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Around the narrative point where her showtime finally comes, Celeste is quite more nervous and agitated than before, but, of course, she manages to find her spirit and strength because, well, she still lives for music and performance. During the expected climactic sequence, the movie provides some visually dazzling moments as required, and the original songs by Sia are utilized well during these moments while sounding as catchy as your typical popular pop songs.

However, the screenplay by director Brady Corbet and his co-writer Mona Fastvold does not provide much substance to support many stylish moments in the film. Besides its thin characterization and uneven storytelling, the movie has several distracting flaws including the redundant narration by Willem Dafoe, and we accordingly become more distant to its story and characters without much care and attention.

Nevertheless, the movie is not entirely without interesting elements to observe, which mainly come from the two main performers at the center of the movie. Looking as committed as she was in “Black Swan” (2010) and “Jackie” (2016), Portman did a good job of conveying to us her character’s bitter superficiality, and she is complemented well by Raffey Cassidy, who drew our attention for the first time via her plucky supporting turn in “Tomorrowland” (2015) and then showed more of her talent in “The Killing of a Sacred Deer” (2017). While ably carrying the first half of the film, Cassidy also holds her own place well opposite Portman during the second half, and that is certainly more than enough for me to discern that she is indeed a new talented actress to watch.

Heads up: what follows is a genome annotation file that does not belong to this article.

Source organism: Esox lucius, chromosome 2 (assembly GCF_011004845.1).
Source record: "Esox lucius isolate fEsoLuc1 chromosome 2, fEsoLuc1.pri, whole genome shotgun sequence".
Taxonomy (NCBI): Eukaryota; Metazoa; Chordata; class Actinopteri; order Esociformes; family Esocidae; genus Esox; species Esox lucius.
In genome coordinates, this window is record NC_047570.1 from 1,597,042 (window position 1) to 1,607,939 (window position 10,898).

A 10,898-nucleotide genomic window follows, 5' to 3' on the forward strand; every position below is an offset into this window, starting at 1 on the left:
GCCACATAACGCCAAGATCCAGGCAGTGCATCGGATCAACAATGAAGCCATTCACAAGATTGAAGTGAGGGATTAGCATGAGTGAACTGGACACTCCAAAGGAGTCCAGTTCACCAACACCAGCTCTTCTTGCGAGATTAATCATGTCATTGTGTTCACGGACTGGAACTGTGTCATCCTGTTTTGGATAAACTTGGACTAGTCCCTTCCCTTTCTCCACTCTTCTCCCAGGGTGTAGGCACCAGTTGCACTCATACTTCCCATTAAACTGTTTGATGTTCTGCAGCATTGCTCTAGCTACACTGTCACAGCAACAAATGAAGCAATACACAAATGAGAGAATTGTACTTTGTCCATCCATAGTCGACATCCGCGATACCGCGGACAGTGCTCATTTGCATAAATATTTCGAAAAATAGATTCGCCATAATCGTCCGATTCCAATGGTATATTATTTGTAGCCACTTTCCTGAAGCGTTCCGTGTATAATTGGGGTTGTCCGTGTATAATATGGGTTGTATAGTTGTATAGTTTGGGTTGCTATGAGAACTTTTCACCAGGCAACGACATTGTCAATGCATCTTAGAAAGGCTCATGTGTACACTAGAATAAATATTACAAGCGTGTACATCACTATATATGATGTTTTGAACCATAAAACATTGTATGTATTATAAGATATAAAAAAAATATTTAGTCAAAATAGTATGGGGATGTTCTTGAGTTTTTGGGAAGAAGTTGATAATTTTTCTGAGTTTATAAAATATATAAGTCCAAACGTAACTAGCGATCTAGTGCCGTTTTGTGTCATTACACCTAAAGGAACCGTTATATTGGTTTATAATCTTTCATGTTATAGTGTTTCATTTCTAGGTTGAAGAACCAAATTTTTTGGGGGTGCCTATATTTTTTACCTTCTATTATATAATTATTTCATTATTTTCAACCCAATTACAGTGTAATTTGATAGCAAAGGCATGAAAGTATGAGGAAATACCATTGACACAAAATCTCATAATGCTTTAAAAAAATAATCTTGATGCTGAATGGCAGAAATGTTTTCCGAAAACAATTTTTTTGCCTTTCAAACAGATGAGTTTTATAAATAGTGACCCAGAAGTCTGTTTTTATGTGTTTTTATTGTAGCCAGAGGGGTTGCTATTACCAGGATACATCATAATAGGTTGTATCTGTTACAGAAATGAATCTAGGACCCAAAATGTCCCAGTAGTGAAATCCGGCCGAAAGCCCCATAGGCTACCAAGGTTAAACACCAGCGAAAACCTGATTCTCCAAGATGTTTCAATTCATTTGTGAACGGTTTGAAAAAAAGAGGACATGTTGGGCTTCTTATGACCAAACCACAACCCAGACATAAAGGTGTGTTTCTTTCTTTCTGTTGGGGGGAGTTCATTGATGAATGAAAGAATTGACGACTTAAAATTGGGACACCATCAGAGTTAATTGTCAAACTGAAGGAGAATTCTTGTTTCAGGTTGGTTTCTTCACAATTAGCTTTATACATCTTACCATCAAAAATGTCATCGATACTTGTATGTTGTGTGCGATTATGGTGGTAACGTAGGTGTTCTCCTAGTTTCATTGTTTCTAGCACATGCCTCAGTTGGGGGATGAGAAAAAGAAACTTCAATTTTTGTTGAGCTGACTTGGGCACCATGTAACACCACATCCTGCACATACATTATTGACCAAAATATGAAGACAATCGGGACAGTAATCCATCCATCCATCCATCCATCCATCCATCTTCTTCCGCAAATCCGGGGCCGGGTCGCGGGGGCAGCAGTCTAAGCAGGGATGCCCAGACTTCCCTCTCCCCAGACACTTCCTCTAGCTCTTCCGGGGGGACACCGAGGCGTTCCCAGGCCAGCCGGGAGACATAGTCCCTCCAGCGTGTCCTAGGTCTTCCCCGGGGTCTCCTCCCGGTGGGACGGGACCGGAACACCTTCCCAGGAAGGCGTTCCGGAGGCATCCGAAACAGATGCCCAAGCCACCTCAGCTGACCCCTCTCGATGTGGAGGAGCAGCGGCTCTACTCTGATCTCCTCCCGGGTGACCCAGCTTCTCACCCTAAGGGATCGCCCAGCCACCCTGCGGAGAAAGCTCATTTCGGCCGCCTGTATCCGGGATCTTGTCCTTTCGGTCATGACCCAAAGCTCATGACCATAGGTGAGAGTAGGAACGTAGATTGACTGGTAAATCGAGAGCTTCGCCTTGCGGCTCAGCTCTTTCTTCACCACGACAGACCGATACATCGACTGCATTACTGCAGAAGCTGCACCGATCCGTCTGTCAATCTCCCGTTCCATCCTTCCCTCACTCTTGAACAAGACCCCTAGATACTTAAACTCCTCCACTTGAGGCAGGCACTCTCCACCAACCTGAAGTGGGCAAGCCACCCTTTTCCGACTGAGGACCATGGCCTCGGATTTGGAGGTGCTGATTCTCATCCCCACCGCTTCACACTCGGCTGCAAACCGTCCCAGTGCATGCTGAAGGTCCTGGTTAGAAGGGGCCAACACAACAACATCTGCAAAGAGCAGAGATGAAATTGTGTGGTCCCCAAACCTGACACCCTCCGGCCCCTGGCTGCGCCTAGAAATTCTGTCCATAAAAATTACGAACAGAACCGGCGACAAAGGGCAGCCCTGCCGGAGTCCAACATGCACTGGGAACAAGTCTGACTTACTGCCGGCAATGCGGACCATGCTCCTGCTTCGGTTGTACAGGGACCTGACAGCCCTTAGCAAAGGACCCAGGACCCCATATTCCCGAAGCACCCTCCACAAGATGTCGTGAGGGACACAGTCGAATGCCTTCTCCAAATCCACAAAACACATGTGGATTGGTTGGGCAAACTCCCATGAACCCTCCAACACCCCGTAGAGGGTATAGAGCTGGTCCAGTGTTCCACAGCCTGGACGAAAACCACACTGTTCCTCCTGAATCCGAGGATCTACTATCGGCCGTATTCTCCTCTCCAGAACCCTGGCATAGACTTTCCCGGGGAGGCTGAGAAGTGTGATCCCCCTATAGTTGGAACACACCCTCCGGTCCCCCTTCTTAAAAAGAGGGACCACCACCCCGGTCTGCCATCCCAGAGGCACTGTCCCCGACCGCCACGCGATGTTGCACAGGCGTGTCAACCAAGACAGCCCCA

“Vox Lux” is the second feature film directed by Corbet, who previously debuted with “The Childhood of a Leader” (2016). Although I am not that satisfied with its overall result, I appreciate its style, mood, performance to some degree, and, in my inconsequential opinion, it surely has more life and personality than, say, “Bohemian Rhapsody” (2010). I still hesitate to recommend it, but it is a curious misfire at least.